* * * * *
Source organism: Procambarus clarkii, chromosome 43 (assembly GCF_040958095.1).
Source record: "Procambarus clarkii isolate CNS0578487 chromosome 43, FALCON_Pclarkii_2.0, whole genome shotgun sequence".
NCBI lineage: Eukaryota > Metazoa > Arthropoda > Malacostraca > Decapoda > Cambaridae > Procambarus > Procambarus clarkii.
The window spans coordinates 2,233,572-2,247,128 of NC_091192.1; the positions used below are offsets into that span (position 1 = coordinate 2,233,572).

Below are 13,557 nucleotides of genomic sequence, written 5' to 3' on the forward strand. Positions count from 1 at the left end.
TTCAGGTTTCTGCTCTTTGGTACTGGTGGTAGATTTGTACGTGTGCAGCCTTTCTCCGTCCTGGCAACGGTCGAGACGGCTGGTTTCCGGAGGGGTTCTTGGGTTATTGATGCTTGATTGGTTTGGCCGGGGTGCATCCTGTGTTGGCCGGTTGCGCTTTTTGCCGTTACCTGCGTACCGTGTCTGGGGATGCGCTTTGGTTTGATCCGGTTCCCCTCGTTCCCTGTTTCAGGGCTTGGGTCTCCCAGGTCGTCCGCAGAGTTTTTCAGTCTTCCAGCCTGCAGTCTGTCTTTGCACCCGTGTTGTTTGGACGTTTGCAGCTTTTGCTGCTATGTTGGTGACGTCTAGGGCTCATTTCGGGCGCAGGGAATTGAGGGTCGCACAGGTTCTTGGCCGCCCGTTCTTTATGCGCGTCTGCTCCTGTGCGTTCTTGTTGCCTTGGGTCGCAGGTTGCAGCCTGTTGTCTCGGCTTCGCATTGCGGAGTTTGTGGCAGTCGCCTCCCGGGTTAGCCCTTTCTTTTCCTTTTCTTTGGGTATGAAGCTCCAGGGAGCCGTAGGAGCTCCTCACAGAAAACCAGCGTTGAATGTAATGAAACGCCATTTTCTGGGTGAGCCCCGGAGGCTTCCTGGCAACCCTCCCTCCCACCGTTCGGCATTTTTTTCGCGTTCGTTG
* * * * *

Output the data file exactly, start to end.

Source organism: Procambarus clarkii, chromosome 43 (assembly GCF_040958095.1).
Source record: "Procambarus clarkii isolate CNS0578487 chromosome 43, FALCON_Pclarkii_2.0, whole genome shotgun sequence".
NCBI lineage: Eukaryota > Metazoa > Arthropoda > Malacostraca > Decapoda > Cambaridae > Procambarus > Procambarus clarkii.
The window spans coordinates 2,233,572-2,247,128 of NC_091192.1; the positions used below are offsets into that span (position 1 = coordinate 2,233,572).

Below are 13,557 nucleotides of genomic sequence, written 5' to 3' on the forward strand. Positions count from 1 at the left end.
TTCAGGTTTCTGCTCTTTGGTACTGGTGGTAGATTTGTACGTGTGCAGCCTTTCTCCGTCCTGGCAACGGTCGAGACGGCTGGTTTCCGGAGGGGTTCTTGGGTTATTGATGCTTGATTGGTTTGGCCGGGGTGCATCCTGTGTTGGCCGGTTGCGCTTTTTGCCGTTACCTGCGTACCGTGTCTGGGGATGCGCTTTGGTTTGATCCGGTTCCCCTCGTTCCCTGTTTCAGGGCTTGGGTCTCCCAGGTCGTCCGCAGAGTTTTTCAGTCTTCCAGCCTGCAGTCTGTCTTTGCACCCGTGTTGTTTGGACGTTTGCAGCTTTTGCTGCTATGTTGGTGACGTCTAGGGCTCATTTCGGGCGCAGGGAATTGAGGGTCGCACAGGTTCTTGGCCGCCCGTTCTTTATGCGCGTCTGCTCCTGTGCGTTCTTGTTGCCTTGGGTCGCAGGTTGCAGCCTGTTGTCTCGGCTTCGCATTGCGGAGTTTGTGGCAGTCGCCTCCCGGGTTAGCCCTTTCTTTTCCTTTTCTTTGGGTATGAAGCTCCAGGGAGCCGTAGGAGCTCCTCACAGAAAACCAGCGTTGAATGTAATGAAACGCCATTTTCTGGGTGAGCCCCGGAGGCTTCCTGGCAACCCTCCCTCCCACCGTTCGGCATTTTTTTCGCGTTCGTTG